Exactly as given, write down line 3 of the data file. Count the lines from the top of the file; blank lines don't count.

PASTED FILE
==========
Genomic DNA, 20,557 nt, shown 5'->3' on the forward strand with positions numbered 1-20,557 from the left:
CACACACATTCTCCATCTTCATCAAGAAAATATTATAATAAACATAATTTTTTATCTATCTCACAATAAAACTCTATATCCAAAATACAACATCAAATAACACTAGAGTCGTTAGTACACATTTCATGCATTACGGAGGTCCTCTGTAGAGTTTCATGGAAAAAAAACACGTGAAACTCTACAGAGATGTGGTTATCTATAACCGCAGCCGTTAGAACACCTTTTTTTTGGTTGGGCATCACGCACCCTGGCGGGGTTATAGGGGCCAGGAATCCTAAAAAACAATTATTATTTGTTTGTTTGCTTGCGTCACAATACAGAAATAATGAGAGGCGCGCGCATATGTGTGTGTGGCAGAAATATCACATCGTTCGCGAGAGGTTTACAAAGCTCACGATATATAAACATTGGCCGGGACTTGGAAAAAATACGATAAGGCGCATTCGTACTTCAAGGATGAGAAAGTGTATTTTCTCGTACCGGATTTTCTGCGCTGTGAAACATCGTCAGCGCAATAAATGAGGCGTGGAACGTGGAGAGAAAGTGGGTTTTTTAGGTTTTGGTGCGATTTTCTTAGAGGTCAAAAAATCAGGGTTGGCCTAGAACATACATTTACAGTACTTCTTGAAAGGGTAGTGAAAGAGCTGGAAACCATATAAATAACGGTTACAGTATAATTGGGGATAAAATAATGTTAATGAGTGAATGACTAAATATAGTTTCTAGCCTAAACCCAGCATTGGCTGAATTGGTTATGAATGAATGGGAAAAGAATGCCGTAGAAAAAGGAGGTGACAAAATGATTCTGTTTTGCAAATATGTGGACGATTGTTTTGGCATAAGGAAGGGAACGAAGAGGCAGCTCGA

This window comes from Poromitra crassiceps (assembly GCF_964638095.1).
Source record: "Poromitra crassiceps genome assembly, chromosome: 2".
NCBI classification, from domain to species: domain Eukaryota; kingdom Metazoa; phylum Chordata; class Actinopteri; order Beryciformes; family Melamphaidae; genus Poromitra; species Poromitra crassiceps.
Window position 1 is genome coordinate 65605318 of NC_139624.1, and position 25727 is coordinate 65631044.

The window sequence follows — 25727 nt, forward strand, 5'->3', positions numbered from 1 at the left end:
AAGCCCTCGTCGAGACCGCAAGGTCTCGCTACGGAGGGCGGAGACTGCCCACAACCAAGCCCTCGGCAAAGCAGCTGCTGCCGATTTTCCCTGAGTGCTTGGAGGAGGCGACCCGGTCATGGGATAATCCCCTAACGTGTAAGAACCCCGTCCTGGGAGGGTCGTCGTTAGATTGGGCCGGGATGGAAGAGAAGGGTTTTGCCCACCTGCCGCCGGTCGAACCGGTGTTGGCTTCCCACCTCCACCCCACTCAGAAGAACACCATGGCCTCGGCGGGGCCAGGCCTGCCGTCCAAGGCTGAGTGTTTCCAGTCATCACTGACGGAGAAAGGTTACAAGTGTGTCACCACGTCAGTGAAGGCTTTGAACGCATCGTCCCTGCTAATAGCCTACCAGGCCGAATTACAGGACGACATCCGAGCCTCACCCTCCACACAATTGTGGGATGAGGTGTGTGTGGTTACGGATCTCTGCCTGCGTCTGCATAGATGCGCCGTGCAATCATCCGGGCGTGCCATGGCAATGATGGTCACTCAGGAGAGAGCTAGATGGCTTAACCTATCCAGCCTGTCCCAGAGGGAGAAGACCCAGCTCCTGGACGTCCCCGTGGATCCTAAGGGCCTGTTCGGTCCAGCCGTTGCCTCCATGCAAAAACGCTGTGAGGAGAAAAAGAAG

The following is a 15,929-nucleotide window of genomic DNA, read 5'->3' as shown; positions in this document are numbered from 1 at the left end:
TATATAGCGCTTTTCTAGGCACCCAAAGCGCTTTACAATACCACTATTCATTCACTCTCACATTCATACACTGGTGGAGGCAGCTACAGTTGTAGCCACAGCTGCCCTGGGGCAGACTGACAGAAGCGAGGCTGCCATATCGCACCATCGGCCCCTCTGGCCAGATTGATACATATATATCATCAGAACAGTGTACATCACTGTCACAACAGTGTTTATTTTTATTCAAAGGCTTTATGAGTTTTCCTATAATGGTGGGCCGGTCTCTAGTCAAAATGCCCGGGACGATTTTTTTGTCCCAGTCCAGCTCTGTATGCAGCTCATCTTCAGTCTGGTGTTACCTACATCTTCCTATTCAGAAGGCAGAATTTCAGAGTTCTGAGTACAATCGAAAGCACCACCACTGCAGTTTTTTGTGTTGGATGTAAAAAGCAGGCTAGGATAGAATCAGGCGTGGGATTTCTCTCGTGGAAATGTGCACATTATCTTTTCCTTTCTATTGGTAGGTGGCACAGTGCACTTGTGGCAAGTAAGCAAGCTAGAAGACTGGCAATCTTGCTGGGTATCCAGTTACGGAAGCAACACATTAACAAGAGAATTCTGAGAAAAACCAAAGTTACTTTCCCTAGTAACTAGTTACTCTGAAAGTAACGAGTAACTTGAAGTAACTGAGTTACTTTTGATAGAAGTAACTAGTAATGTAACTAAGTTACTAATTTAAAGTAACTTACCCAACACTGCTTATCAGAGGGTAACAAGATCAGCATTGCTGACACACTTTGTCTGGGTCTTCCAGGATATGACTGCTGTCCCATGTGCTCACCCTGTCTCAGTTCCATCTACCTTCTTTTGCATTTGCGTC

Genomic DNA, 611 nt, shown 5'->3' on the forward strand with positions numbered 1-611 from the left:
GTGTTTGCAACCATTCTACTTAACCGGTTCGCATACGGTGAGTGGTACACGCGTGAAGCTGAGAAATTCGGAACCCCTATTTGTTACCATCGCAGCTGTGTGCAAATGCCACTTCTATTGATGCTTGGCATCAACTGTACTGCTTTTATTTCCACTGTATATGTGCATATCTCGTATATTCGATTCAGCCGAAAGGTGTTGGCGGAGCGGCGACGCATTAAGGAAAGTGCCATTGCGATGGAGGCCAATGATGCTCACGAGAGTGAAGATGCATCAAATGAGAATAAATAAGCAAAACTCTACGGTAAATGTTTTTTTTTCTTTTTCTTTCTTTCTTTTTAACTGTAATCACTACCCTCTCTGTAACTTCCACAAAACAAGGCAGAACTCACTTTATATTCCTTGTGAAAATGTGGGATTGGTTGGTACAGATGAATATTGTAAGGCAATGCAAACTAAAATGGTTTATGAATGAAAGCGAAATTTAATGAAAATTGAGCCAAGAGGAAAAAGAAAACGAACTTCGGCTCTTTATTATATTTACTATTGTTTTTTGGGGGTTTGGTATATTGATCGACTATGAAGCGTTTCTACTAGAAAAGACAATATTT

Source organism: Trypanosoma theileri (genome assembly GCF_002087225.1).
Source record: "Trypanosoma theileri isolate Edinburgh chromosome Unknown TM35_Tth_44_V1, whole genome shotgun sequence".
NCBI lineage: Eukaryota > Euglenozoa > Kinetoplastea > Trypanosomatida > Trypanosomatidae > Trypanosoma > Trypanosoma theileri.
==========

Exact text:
This window comes from Poromitra crassiceps (assembly GCF_964638095.1).